Using custom applications or integration code to allow systems to exchange data, seek to deploy, or enhance IT systems to support and streamline business processes.
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Everyday data tools and training
Things to consider first
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Make sure you know why you need a tool
Before developing and using data integration tools, consider the business problem you are trying to solve. Then determine which technology best addresses that problem.
Make sure to follow the same rules
University data is more than just spreadsheets and presentations - it’s information gathered about students, academics, budgets, human resources, research, and facilities.
Each of these domains have their own stewards and policies following institutional or legal standards. This is also known as data governance.
Make sure to consider any risks
Each new tool that connects to university data also needs to be secure, which means it's possible that it will need to be reviewed by Cybersecurity to see what risk might be involved.
Each tool poses a potential security risk and may need to go through a Risk Management Framework with the campus cybersecurity team.
All tools will need to be secure and not expose campus to any unintended issues. Whether you discover a new tool, or select a pre-approved everyday data tool, there is help available to strategize and identify any red flags or concerns.
Make sure to think of the big picture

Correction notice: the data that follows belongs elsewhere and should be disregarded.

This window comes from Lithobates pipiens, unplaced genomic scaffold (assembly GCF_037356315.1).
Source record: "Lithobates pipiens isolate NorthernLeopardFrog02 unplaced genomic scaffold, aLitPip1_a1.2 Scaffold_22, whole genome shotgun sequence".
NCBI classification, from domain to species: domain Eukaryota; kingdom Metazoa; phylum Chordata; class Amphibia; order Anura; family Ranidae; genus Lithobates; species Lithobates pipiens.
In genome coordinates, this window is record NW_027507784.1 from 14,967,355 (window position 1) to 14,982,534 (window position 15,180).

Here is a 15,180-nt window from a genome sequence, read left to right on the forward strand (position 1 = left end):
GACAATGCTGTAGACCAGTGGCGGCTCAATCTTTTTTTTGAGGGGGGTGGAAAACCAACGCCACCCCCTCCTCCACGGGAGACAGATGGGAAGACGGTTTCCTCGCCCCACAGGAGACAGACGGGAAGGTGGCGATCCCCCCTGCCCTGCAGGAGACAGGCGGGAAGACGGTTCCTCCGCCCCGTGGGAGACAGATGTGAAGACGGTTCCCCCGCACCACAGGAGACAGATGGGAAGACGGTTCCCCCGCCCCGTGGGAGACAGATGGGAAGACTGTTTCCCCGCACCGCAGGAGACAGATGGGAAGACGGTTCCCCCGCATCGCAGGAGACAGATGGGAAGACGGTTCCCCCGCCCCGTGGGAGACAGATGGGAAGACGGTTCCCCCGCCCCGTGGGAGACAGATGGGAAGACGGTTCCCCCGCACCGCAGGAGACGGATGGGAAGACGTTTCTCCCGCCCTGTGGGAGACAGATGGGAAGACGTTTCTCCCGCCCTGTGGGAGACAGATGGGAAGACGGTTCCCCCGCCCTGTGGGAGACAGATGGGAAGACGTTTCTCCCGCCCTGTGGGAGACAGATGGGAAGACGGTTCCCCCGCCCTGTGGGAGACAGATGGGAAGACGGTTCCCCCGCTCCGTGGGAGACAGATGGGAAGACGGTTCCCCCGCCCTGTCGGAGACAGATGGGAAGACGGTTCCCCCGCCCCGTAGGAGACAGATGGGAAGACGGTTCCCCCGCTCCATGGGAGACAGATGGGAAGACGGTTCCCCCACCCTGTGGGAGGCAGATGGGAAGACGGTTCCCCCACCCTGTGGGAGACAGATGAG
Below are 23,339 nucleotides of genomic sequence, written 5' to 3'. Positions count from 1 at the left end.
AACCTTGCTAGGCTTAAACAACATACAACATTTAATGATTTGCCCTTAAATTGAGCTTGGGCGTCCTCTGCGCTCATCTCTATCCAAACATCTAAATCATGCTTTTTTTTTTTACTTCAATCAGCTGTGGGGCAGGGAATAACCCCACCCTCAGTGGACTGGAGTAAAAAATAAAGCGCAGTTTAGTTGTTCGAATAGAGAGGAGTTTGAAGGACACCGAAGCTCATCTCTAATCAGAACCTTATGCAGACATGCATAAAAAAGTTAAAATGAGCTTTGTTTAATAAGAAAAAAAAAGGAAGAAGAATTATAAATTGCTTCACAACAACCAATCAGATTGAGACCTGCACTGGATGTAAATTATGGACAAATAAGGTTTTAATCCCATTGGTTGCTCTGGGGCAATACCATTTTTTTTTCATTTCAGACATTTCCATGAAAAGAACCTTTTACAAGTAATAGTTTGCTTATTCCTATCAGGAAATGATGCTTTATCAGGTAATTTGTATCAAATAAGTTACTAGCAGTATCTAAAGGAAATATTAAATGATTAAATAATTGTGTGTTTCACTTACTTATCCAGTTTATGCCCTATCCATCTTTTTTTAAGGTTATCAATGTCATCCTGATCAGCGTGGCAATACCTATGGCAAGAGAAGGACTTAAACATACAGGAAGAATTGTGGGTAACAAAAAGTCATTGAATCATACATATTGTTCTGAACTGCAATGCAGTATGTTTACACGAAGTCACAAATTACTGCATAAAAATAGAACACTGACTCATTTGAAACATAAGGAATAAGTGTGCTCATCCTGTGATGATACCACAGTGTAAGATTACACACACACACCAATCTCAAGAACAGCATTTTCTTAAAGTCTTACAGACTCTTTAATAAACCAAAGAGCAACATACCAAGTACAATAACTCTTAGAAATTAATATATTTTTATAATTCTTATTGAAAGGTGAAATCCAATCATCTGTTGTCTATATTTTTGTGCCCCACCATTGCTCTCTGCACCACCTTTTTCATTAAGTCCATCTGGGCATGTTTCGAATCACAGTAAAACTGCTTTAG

In order to be good stewards of university resources, it's good practice to see if there is an existing solution first. It can save time and money.
Once a tool has been approved, there is still planning needed to ensure its continued success. Conversations should also take place about:
- Who will support the new tool
Make sure it's accessible to everyone
If you are considering adding a new product or tool, digital accessibility should be part of the decision making process.
Buying accessible technology | Evaluating technology for accessibility
Make sure to use best practices when integrating data
To create and run great interoperable experiences, follow the established 12 principles that include things like:
- Understand users and their needs
- Solve whole problems
- Provide cohesive experiences
- Make sure everyone can use it
12 service principles
Common use cases
API: Application Programming Interfaces
Provisioning and deprovisioning
Connecting third party tools to UW institutional data
Creating and managing groups
Syncing a database to a third-party cloud service
Data integration tools
These data integration tools are available for your use.
Explore to learn more and then contact an expert to get started.
Cloud-based data integration between systems and applications.
Get started with data integration
API Developer Portal
Design, secure, analyze, and scale APIs anywhere with visibility and control.
Automate access privileges; manage groups of users to provision access.
In most cases the training available is through the vendor’s own knowledgebase or documentation.